Meghan and I spent a fantastic weekend watching cranes in Wisconsin. One of the biggerst perks of being a zoo keeper is getting tours of other facilities the general public couldn't even pay for. We started out with a guided, behind the scenes tour at the International Crane Foundation in Baraboo. The curator first toured us around the office area and we got to see the camera monitoring system that can check all the cranes in their breeding facility, Crane City. We also got to watch whooping crane chicks being "trained" to be adult cranes by costumed workers. This was also via camera because the chick area requires total human silence, visible humans in costume only, etc. Whooping cranes are the world's most endangered cranes and ICF is playing a huge role in restoring wild populations. The curator had sort of implied that this would be our tour and even stated he'd send us to tour the public part of the facility on our own. Our excitement and interest must have made an impression because before we knew it, we were in a van headed to Crane City, where few non-employees/researchers ever get to go.
Crane City is a vast area with dozens and dozens of yards and houses for breeding cranes. The majority of the Crane City cranes are whooping cranes because they are so highly endangered, but the other crane species are represented as well. ICF is the only facility in the world to house all 15 species of cranes. It was already a HUGE thrill to be in this off-limits, behind-the-scenes area, so imagine our excitement when we got to enter a house and see a super-cute, fuzzy hooded crane chick up close! We stopped to check out several other cranes as well, including the most genetically valuable pair of whooping cranes in the world. Again, we must have shown a proper level of excitement and interest because after we left Crane City, the curator gave us a personal tour around the entire public area. It was excellent because the cranes all came up to him and displayed. We did get to see all 15 crane species.
We were so excited about our tour we almost immediately set out for Necedah National Wildlife Refuge, hoping to see wild whooping cranes. We hiked a hot and buggy trail, drove for miles around the 40,000 acre site and climbed to the top of a lookout tower. We saw lots of sandhill cranes and even an adorable chick, but no whoopers. We left the refuge and found a dinky but decent mom and pop motel in the nearby town and had a late dinner at the bar/restaurant next door. We were early to bed, early to rise and hit the refuge again in the morning. We went right to the lookout tower and were rewarded with some great views of a pair of whooping cranes! We watched as they browsed for food and chased off a sandhill crane. It was excellent! We saw and identified 50 wild bird species on our trip as well as several flycatchers, sparrows and warblers we couldn't positively ID from a quick look. Maybe a few years from now...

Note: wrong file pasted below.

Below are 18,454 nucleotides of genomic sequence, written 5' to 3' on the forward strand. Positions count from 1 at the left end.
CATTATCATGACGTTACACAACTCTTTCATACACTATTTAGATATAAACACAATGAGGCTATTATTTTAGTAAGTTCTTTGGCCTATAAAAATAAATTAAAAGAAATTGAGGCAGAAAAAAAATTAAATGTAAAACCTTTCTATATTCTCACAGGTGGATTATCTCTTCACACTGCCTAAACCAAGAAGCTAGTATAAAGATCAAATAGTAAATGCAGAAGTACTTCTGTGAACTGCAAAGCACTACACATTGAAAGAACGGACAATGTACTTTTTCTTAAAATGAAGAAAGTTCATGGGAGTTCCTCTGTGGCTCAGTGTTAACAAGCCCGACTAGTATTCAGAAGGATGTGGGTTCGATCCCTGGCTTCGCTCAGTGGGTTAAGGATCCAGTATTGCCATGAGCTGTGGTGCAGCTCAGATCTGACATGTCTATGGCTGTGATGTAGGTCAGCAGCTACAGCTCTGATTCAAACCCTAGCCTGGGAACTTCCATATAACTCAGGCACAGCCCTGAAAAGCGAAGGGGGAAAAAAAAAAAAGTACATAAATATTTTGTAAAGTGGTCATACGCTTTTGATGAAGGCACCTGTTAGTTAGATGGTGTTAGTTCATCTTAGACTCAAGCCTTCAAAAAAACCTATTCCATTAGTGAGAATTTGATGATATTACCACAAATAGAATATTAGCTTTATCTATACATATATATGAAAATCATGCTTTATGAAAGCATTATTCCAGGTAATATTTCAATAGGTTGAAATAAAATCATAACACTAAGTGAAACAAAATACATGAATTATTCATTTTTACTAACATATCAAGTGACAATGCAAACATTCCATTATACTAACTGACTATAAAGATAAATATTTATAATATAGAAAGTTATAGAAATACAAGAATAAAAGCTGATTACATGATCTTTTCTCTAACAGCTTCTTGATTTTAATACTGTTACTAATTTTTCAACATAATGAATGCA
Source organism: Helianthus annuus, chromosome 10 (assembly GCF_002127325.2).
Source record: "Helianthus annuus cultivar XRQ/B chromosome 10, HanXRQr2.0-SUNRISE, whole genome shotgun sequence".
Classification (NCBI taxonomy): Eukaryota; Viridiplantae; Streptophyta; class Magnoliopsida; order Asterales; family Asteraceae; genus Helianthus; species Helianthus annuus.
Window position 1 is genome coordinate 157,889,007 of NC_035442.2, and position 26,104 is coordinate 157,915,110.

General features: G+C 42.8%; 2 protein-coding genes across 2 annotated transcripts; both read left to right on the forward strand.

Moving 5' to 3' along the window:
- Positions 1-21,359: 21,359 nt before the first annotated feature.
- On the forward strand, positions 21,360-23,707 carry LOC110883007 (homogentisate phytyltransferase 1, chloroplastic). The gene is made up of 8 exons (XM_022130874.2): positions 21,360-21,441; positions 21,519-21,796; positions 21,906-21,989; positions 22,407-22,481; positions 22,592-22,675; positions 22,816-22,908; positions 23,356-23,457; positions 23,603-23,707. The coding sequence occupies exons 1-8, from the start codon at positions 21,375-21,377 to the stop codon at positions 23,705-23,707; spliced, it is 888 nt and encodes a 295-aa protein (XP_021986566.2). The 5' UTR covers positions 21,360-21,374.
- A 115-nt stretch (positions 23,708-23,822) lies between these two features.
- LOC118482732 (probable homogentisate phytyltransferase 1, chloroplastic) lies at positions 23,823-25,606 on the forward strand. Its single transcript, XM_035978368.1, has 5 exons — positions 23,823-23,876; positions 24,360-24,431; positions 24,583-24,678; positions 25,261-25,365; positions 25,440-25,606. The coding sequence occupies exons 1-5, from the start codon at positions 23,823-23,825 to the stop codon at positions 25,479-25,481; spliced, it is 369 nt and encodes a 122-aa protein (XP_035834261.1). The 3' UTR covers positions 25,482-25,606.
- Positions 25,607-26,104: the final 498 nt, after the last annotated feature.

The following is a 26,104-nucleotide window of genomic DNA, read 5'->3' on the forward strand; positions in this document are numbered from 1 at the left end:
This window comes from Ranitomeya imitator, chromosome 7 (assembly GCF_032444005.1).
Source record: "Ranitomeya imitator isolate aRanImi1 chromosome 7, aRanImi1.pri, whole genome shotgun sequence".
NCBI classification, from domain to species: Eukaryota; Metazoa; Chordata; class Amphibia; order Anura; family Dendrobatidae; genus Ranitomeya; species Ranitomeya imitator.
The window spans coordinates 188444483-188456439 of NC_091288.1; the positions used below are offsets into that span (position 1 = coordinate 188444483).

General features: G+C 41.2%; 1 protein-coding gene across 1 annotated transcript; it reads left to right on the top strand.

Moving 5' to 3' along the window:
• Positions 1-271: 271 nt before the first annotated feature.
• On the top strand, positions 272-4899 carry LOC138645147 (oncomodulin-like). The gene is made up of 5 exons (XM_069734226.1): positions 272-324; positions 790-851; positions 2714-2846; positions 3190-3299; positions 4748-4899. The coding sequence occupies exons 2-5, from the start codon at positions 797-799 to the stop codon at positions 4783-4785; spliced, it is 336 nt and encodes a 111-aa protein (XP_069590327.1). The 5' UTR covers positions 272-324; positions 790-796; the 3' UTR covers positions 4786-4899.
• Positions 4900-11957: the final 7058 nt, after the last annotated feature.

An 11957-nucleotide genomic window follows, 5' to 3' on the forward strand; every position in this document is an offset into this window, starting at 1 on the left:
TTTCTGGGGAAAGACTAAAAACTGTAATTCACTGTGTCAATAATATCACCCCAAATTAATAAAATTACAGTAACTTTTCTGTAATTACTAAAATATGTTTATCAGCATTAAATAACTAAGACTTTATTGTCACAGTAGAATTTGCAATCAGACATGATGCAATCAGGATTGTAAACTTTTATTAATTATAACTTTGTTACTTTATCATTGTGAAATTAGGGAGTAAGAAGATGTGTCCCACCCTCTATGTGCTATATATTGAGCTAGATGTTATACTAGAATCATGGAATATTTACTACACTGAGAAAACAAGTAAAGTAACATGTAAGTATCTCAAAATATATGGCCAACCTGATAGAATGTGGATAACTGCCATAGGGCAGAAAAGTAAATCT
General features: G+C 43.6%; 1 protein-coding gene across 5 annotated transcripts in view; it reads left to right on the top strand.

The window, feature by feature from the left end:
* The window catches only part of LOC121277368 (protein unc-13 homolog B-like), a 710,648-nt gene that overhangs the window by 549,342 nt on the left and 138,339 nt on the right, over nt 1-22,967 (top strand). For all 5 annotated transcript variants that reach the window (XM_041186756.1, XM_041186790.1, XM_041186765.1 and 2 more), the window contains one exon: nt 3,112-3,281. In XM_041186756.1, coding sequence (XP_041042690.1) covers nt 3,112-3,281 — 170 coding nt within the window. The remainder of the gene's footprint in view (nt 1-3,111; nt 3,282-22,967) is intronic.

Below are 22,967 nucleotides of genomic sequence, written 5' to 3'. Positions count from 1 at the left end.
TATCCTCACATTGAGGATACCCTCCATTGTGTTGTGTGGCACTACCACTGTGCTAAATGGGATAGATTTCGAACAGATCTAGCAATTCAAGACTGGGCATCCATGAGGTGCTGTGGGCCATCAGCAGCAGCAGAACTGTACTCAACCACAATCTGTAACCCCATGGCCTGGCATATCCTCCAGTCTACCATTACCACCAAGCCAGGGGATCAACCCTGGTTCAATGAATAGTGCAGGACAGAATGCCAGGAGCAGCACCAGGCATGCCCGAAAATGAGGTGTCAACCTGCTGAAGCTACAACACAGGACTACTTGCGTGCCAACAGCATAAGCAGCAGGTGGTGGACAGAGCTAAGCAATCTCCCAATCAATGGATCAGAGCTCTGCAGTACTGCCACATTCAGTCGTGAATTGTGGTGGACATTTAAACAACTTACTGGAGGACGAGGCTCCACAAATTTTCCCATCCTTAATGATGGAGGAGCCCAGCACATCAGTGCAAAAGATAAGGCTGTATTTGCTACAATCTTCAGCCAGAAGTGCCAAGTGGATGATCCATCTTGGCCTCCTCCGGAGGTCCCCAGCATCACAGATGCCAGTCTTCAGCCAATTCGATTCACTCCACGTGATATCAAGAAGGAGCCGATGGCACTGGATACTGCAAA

After one last walk around the boardwalk trail by the visitor center, we headed back into town and had an excellent breakfast at the Little Crane Cafe. We moved on to Wisconsin Dells and visited the Deer Park where we fed crackers to deer and got to see lots of adorable fawns. We hit a cheese store on the way out of town where I bought some silly and fun toys for the kids for our upcoming South Dakota road trip. We started home around noon and arrived home ~4pm. It was a perfect weekend trip and we both had a blast.
Meanwhile, Gene had a very busy Saturday morning with the kids. Kaylin and two of her friends sold her Flufferdoodles (feather hair clips) at the Riverfront Market. They sold 57 and were thrilled! This was my dad's big adventure and he supervised, but Gene went very early to set up their table. Gene then left and took Logan to his baseball game where Logan hit a game-winning three-run homer! Go Logan!